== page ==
Local publishing initiatives
Pratham Books, an 5-year-old* trust provides children from low income families access to quality books at affordable prices, in 11 Indian languages including English. Says Balakrishna Jha, Associate Brand Manager, “Our aim is to initiate reading habits in all children.” Most books at Pratham cost about Rs 25 or less*. Illustrations are crafted differently for different age groups and are so colourful and expressive that any child would want to pick one up. The book on Cauvery is printed on recycled paper. Pratham has planned a cartooning workshop for Children’s Day (November 14th), from 4 PM to 6 PM.
Jha explained the immense amount of effort put in for the content research of these books, because a six-year-old in a city has a different mindset than a child from a town or village. Available at the store Mother Earth on Inner Ring Road, Domlur and Crosswords, Pratham books will soon be available at Gangarams.
Pothi.com is a print-on-demand self publishing platform that allows individuals and organisations to publish books on their own easily. This has seen good response at the fair. Jaya jha, co-founder and Director says that the popular genres of books at pothi.com are self-help, fiction, poetry, comics and cookbooks. They have partnered (on a cost sharing basis) with independent authors to showcase the self-published work.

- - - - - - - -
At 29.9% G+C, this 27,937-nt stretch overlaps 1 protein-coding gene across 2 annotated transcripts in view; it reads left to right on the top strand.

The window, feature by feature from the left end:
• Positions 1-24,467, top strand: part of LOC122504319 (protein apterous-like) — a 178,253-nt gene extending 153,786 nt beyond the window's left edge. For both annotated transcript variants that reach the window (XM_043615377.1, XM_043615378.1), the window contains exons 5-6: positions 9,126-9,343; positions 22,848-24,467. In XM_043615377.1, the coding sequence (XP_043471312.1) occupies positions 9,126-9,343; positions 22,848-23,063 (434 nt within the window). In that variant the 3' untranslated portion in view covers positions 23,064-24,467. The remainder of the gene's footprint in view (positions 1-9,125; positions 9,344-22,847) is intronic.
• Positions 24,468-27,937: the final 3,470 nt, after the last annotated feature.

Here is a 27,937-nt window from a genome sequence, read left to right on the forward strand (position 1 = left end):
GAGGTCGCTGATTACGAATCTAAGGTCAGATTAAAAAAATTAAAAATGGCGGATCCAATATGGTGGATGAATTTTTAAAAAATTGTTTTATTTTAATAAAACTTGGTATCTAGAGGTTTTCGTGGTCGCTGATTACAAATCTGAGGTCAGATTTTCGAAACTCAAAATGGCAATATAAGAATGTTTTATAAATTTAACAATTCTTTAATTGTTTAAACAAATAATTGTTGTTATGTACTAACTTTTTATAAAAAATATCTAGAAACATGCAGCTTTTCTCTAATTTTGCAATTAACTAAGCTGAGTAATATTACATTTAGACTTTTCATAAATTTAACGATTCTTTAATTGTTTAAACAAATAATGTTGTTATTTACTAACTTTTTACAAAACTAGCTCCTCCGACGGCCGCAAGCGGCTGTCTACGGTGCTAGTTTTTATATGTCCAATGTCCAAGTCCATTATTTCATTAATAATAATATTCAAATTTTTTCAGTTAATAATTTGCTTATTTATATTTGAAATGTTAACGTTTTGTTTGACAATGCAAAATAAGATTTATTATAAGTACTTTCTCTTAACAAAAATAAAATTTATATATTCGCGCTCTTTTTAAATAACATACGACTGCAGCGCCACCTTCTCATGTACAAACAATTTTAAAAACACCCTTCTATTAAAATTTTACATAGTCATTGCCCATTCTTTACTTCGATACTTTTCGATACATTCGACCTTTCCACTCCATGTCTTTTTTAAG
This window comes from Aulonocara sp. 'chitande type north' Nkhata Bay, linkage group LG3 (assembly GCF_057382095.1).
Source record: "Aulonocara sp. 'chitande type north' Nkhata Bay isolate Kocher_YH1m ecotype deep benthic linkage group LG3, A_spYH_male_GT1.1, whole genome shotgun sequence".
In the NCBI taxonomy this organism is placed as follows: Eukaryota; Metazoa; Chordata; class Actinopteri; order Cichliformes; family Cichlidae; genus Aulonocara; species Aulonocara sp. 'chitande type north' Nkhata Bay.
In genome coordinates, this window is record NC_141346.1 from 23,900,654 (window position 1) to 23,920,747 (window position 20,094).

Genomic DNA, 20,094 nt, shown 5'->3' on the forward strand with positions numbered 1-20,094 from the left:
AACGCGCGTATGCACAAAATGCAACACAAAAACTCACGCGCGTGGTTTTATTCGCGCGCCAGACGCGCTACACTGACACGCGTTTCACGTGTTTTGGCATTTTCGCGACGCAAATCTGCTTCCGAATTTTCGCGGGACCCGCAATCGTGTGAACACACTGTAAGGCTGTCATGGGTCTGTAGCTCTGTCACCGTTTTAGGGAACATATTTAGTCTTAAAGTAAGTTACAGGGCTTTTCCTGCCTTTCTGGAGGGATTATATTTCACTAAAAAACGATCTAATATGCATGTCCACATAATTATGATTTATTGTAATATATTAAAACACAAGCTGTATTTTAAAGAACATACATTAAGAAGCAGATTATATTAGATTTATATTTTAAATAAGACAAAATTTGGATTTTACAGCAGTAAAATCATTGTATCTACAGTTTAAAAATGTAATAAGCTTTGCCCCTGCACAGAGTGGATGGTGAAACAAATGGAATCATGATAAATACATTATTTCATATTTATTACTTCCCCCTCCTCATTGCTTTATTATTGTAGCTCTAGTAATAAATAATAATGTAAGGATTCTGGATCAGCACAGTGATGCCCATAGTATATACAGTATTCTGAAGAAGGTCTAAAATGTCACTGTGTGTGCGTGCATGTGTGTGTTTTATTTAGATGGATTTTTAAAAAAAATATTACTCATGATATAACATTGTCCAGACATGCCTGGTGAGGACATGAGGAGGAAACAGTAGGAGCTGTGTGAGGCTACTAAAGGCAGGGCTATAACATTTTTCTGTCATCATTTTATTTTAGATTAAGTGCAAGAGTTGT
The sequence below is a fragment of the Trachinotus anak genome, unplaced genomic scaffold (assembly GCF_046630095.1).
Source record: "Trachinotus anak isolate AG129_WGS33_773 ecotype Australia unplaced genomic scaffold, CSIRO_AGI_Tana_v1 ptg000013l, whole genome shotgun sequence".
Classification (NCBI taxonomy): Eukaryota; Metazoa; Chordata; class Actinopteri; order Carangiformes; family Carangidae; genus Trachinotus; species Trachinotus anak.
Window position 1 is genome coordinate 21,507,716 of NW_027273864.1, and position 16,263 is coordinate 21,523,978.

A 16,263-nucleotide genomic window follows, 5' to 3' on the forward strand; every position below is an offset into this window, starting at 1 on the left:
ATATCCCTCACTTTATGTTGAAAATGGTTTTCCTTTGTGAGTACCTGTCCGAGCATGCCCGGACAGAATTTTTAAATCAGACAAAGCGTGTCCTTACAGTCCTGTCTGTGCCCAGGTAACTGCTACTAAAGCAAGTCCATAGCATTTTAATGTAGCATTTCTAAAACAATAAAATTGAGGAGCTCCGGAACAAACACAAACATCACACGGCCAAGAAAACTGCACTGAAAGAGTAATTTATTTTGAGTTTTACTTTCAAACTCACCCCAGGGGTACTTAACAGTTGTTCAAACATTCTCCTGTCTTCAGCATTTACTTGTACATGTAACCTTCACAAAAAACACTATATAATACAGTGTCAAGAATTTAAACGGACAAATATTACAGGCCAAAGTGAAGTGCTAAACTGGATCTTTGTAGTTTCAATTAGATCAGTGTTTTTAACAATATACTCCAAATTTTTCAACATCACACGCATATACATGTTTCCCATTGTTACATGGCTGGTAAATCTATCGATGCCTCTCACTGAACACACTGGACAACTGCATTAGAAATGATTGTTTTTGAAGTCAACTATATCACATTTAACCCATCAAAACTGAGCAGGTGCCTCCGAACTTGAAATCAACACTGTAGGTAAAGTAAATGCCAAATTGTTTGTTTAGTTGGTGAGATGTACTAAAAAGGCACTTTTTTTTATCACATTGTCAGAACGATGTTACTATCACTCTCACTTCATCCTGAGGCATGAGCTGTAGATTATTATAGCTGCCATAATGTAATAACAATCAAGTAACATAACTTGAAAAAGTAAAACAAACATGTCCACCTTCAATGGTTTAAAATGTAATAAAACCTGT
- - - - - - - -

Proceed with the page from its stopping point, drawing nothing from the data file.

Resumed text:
41 titles are on display which include those by six bangalore based authors. “Tinku’s tooth and other stories” is story book for children up to the age of 10 and is written by R Mahesh who works for an IT company. The stories capture the imagination of little children and provide an enjoyable read.
Another Bangalore based software engineer, Vipin KM who has published short stories previously has displayed his latest book called ‘The second innings of a software engineer‘. The book is about a software engineer exchanging his thoughts with the readers in the form of a discussion.
Revathi S Kumaran has been a writer, editor and independent researcher with special interest in education. Her book ‘Children’s stories of our times’ contains fun stories of animals, people, nature and toys penned for children between 8- 12 years of age. Meghadootam, which Revathi compiled together with Yadugiri VT is a lyric by Kalidasa, one of India’s most popular ancient poets. In this book, the authors have tried to capture the spirit of the beautiful original work, especially for young readers.
Read this feedback on the book fair by Jayaprakash Sathyamurthy here.
In addition to books, the book fair was a host to many book stores and publications from other parts of the country like Delhi, Ahmedabad etc. There were special stalls dedicated to music CDs. Vision Interactive Systems’ stall has educative and interactive CDs for children between 2-10 years old.
Be it famous titles of famous authors or innovative work of new writers, it was all here under one roof. Definitely worth a visit. ⊕
* Updated on November 17th: removed factual errors.